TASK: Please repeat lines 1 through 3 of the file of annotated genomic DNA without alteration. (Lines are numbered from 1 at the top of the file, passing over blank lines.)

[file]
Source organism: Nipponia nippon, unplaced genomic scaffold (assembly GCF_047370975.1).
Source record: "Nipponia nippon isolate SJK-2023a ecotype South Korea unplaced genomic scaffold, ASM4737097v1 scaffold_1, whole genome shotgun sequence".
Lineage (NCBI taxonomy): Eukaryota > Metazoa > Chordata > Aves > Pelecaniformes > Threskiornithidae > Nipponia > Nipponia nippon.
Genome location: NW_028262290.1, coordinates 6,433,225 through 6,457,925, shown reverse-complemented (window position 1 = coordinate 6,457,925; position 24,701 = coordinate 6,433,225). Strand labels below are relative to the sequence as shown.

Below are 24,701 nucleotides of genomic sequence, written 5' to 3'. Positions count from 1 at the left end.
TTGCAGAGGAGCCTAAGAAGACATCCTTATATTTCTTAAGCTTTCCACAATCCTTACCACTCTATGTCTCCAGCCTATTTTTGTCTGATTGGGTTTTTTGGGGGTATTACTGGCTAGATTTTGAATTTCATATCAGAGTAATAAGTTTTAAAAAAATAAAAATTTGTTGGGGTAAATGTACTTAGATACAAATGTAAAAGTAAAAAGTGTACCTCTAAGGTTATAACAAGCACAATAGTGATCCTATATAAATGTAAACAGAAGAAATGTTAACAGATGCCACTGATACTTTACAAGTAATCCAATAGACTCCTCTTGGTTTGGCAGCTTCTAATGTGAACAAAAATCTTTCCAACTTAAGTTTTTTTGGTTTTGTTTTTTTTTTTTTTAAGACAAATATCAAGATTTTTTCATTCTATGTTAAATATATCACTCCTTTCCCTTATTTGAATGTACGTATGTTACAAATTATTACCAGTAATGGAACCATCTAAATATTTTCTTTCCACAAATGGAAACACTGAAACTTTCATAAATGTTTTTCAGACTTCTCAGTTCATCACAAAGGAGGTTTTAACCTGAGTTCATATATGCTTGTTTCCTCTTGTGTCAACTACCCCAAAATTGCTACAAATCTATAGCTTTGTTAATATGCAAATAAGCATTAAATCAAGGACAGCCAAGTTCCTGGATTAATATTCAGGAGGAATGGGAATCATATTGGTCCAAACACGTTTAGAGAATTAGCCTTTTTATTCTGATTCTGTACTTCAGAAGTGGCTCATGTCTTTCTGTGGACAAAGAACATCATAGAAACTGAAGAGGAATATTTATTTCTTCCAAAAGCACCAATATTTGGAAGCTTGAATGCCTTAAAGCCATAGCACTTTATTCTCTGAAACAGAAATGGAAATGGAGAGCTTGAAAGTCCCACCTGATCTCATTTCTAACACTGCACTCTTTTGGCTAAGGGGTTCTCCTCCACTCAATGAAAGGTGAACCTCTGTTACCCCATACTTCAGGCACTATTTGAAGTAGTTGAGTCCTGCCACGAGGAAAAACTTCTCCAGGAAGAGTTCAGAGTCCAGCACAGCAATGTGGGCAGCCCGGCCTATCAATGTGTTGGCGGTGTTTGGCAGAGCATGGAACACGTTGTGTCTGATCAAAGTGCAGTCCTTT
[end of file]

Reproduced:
Source organism: Nipponia nippon, unplaced genomic scaffold (assembly GCF_047370975.1).
Source record: "Nipponia nippon isolate SJK-2023a ecotype South Korea unplaced genomic scaffold, ASM4737097v1 scaffold_1, whole genome shotgun sequence".
Lineage (NCBI taxonomy): Eukaryota > Metazoa > Chordata > Aves > Pelecaniformes > Threskiornithidae > Nipponia > Nipponia nippon.